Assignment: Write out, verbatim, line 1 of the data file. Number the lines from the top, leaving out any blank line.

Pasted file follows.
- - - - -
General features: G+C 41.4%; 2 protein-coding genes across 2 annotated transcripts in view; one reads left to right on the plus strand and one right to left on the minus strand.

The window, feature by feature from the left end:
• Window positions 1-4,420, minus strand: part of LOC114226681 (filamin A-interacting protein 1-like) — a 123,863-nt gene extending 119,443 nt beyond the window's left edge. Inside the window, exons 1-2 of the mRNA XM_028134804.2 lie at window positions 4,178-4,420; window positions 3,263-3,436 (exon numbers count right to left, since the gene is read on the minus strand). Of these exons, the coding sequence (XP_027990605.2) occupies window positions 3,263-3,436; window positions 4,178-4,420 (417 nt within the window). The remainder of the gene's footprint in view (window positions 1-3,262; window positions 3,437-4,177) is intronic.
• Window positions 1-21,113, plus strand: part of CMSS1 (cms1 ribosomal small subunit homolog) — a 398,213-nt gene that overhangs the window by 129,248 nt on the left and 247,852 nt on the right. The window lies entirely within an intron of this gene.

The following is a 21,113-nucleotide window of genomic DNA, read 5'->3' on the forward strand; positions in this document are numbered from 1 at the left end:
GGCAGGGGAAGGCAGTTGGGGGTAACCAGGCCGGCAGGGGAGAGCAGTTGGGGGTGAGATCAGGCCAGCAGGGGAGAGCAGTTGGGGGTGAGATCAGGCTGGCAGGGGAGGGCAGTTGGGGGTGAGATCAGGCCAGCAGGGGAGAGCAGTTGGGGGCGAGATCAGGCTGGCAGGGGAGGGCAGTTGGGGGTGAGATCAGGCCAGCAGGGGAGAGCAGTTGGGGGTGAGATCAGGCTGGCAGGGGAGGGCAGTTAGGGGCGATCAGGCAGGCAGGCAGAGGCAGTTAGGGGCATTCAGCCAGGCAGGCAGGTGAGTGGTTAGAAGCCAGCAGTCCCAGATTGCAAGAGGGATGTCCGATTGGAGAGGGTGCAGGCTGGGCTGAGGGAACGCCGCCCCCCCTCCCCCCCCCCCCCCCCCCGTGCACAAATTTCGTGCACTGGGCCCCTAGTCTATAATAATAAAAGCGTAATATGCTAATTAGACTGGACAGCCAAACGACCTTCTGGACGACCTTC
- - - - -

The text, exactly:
General features: G+C 41.4%; 2 protein-coding genes across 2 annotated transcripts in view; one reads left to right on the plus strand and one right to left on the minus strand.